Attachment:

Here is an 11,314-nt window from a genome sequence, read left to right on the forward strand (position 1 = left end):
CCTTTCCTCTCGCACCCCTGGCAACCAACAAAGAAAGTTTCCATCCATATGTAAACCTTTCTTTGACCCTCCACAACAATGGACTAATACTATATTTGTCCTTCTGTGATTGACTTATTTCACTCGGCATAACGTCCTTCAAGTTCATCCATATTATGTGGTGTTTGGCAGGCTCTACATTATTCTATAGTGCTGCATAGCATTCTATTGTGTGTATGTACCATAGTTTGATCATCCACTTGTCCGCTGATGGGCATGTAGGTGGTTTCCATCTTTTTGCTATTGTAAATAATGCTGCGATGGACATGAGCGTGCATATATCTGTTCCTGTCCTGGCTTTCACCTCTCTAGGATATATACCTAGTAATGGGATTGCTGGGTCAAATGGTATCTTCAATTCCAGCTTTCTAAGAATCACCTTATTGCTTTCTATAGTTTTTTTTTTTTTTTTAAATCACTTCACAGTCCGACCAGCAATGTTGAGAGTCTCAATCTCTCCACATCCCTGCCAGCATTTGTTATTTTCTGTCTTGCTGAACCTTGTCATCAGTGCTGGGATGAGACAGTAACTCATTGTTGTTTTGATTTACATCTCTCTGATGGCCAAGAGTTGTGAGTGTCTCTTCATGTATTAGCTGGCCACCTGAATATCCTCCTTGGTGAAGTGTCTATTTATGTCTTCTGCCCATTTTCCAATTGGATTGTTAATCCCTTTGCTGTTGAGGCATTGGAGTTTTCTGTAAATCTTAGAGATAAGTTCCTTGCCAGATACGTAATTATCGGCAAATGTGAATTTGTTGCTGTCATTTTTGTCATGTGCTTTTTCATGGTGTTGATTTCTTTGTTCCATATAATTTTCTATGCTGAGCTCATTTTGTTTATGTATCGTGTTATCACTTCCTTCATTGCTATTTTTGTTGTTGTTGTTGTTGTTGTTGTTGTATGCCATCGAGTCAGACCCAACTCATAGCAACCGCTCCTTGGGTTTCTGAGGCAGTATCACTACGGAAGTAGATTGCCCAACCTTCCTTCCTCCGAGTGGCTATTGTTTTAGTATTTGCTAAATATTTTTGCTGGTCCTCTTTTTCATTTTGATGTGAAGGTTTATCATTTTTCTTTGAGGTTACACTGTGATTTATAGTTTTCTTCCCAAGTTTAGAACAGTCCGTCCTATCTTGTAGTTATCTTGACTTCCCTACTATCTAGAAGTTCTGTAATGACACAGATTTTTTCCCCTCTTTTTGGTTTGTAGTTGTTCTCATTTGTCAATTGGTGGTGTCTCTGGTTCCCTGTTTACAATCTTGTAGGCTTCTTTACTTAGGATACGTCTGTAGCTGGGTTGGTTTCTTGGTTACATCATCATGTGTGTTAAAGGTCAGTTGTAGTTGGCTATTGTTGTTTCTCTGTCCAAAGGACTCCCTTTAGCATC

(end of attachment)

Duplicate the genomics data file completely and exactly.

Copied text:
Here is an 11,314-nt window from a genome sequence, read left to right on the forward strand (position 1 = left end):
CCTTTCCTCTCGCACCCCTGGCAACCAACAAAGAAAGTTTCCATCCATATGTAAACCTTTCTTTGACCCTCCACAACAATGGACTAATACTATATTTGTCCTTCTGTGATTGACTTATTTCACTCGGCATAACGTCCTTCAAGTTCATCCATATTATGTGGTGTTTGGCAGGCTCTACATTATTCTATAGTGCTGCATAGCATTCTATTGTGTGTATGTACCATAGTTTGATCATCCACTTGTCCGCTGATGGGCATGTAGGTGGTTTCCATCTTTTTGCTATTGTAAATAATGCTGCGATGGACATGAGCGTGCATATATCTGTTCCTGTCCTGGCTTTCACCTCTCTAGGATATATACCTAGTAATGGGATTGCTGGGTCAAATGGTATCTTCAATTCCAGCTTTCTAAGAATCACCTTATTGCTTTCTATAGTTTTTTTTTTTTTTTTAAATCACTTCACAGTCCGACCAGCAATGTTGAGAGTCTCAATCTCTCCACATCCCTGCCAGCATTTGTTATTTTCTGTCTTGCTGAACCTTGTCATCAGTGCTGGGATGAGACAGTAACTCATTGTTGTTTTGATTTACATCTCTCTGATGGCCAAGAGTTGTGAGTGTCTCTTCATGTATTAGCTGGCCACCTGAATATCCTCCTTGGTGAAGTGTCTATTTATGTCTTCTGCCCATTTTCCAATTGGATTGTTAATCCCTTTGCTGTTGAGGCATTGGAGTTTTCTGTAAATCTTAGAGATAAGTTCCTTGCCAGATACGTAATTATCGGCAAATGTGAATTTGTTGCTGTCATTTTTGTCATGTGCTTTTTCATGGTGTTGATTTCTTTGTTCCATATAATTTTCTATGCTGAGCTCATTTTGTTTATGTATCGTGTTATCACTTCCTTCATTGCTATTTTTGTTGTTGTTGTTGTTGTTGTTGTTGTATGCCATCGAGTCAGACCCAACTCATAGCAACCGCTCCTTGGGTTTCTGAGGCAGTATCACTACGGAAGTAGATTGCCCAACCTTCCTTCCTCCGAGTGGCTATTGTTTTAGTATTTGCTAAATATTTTTGCTGGTCCTCTTTTTCATTTTGATGTGAAGGTTTATCATTTTTCTTTGAGGTTACACTGTGATTTATAGTTTTCTTCCCAAGTTTAGAACAGTCCGTCCTATCTTGTAGTTATCTTGACTTCCCTACTATCTAGAAGTTCTGTAATGACACAGATTTTTTCCCCTCTTTTTGGTTTGTAGTTGTTCTCATTTGTCAATTGGTGGTGTCTCTGGTTCCCTGTTTACAATCTTGTAGGCTTCTTTACTTAGGATACGTCTGTAGCTGGGTTGGTTTCTTGGTTACATCATCATGTGTGTTAAAGGTCAGTTGTAGTTGGCTATTGTTGTTTCTCTGTCCAAAGGACTCCCTTTAGCATC